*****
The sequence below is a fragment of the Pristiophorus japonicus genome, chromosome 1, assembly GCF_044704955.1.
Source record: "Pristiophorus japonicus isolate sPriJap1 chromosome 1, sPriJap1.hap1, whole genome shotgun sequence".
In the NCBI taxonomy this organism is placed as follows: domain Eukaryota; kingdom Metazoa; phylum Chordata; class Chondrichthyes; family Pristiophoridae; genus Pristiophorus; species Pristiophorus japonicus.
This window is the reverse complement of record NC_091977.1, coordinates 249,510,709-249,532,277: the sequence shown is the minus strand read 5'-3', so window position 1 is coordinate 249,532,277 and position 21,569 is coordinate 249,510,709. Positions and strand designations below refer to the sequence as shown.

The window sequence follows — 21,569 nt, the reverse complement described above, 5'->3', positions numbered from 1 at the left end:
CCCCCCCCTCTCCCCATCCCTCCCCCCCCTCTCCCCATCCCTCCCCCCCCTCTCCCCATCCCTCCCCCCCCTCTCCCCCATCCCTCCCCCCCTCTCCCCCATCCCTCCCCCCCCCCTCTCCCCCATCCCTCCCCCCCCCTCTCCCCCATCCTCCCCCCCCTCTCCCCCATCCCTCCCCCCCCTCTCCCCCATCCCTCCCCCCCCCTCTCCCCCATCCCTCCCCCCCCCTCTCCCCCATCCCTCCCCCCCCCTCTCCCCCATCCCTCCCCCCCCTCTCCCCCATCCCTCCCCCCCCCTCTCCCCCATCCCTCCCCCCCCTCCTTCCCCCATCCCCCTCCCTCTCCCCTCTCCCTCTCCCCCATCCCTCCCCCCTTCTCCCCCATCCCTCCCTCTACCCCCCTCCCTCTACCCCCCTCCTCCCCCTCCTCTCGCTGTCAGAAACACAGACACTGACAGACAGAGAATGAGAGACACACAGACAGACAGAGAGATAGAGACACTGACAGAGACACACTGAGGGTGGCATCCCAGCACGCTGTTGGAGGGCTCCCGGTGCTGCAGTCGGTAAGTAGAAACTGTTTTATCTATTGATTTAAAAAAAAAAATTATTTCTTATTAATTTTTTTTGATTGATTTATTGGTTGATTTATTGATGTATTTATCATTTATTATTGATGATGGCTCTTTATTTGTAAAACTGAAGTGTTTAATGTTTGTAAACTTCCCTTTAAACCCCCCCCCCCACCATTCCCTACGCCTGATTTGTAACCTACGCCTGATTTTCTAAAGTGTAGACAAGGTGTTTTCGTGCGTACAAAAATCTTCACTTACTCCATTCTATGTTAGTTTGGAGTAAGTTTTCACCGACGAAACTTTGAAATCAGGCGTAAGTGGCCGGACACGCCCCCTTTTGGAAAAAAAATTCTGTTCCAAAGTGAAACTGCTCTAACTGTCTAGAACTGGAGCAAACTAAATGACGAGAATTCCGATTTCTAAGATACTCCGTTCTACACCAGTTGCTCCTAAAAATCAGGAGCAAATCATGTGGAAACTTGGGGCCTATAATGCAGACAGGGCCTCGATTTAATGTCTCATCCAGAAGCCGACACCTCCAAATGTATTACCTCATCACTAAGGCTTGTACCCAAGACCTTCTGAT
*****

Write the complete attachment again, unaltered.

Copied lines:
The sequence below is a fragment of the Pristiophorus japonicus genome, chromosome 1, assembly GCF_044704955.1.
Source record: "Pristiophorus japonicus isolate sPriJap1 chromosome 1, sPriJap1.hap1, whole genome shotgun sequence".
In the NCBI taxonomy this organism is placed as follows: domain Eukaryota; kingdom Metazoa; phylum Chordata; class Chondrichthyes; family Pristiophoridae; genus Pristiophorus; species Pristiophorus japonicus.
This window is the reverse complement of record NC_091977.1, coordinates 249,510,709-249,532,277: the sequence shown is the minus strand read 5'-3', so window position 1 is coordinate 249,532,277 and position 21,569 is coordinate 249,510,709. Positions and strand designations below refer to the sequence as shown.

The window sequence follows — 21,569 nt, the reverse complement described above, 5'->3', positions numbered from 1 at the left end:
CCCCCCCCTCTCCCCATCCCTCCCCCCCCTCTCCCCATCCCTCCCCCCCCTCTCCCCATCCCTCCCCCCCCTCTCCCCCATCCCTCCCCCCCTCTCCCCCATCCCTCCCCCCCCCCTCTCCCCCATCCCTCCCCCCCCCTCTCCCCCATCCTCCCCCCCCTCTCCCCCATCCCTCCCCCCCCTCTCCCCCATCCCTCCCCCCCCCTCTCCCCCATCCCTCCCCCCCCCTCTCCCCCATCCCTCCCCCCCCCTCTCCCCCATCCCTCCCCCCCCTCTCCCCCATCCCTCCCCCCCCCTCTCCCCCATCCCTCCCCCCCCTCCTTCCCCCATCCCCCTCCCTCTCCCCTCTCCCTCTCCCCCATCCCTCCCCCCTTCTCCCCCATCCCTCCCTCTACCCCCCTCCCTCTACCCCCCTCCTCCCCCTCCTCTCGCTGTCAGAAACACAGACACTGACAGACAGAGAATGAGAGACACACAGACAGACAGAGAGATAGAGACACTGACAGAGACACACTGAGGGTGGCATCCCAGCACGCTGTTGGAGGGCTCCCGGTGCTGCAGTCGGTAAGTAGAAACTGTTTTATCTATTGATTTAAAAAAAAAAATTATTTCTTATTAATTTTTTTTGATTGATTTATTGGTTGATTTATTGATGTATTTATCATTTATTATTGATGATGGCTCTTTATTTGTAAAACTGAAGTGTTTAATGTTTGTAAACTTCCCTTTAAACCCCCCCCCCCACCATTCCCTACGCCTGATTTGTAACCTACGCCTGATTTTCTAAAGTGTAGACAAGGTGTTTTCGTGCGTACAAAAATCTTCACTTACTCCATTCTATGTTAGTTTGGAGTAAGTTTTCACCGACGAAACTTTGAAATCAGGCGTAAGTGGCCGGACACGCCCCCTTTTGGAAAAAAAATTCTGTTCCAAAGTGAAACTGCTCTAACTGTCTAGAACTGGAGCAAACTAAATGACGAGAATTCCGATTTCTAAGATACTCCGTTCTACACCAGTTGCTCCTAAAAATCAGGAGCAAATCATGTGGAAACTTGGGGCCTATAATGCAGACAGGGCCTCGATTTAATGTCTCATCCAGAAGCCGACACCTCCAAATGTATTACCTCATCACTAAGGCTTGTACCCAAGACCTTCTGAT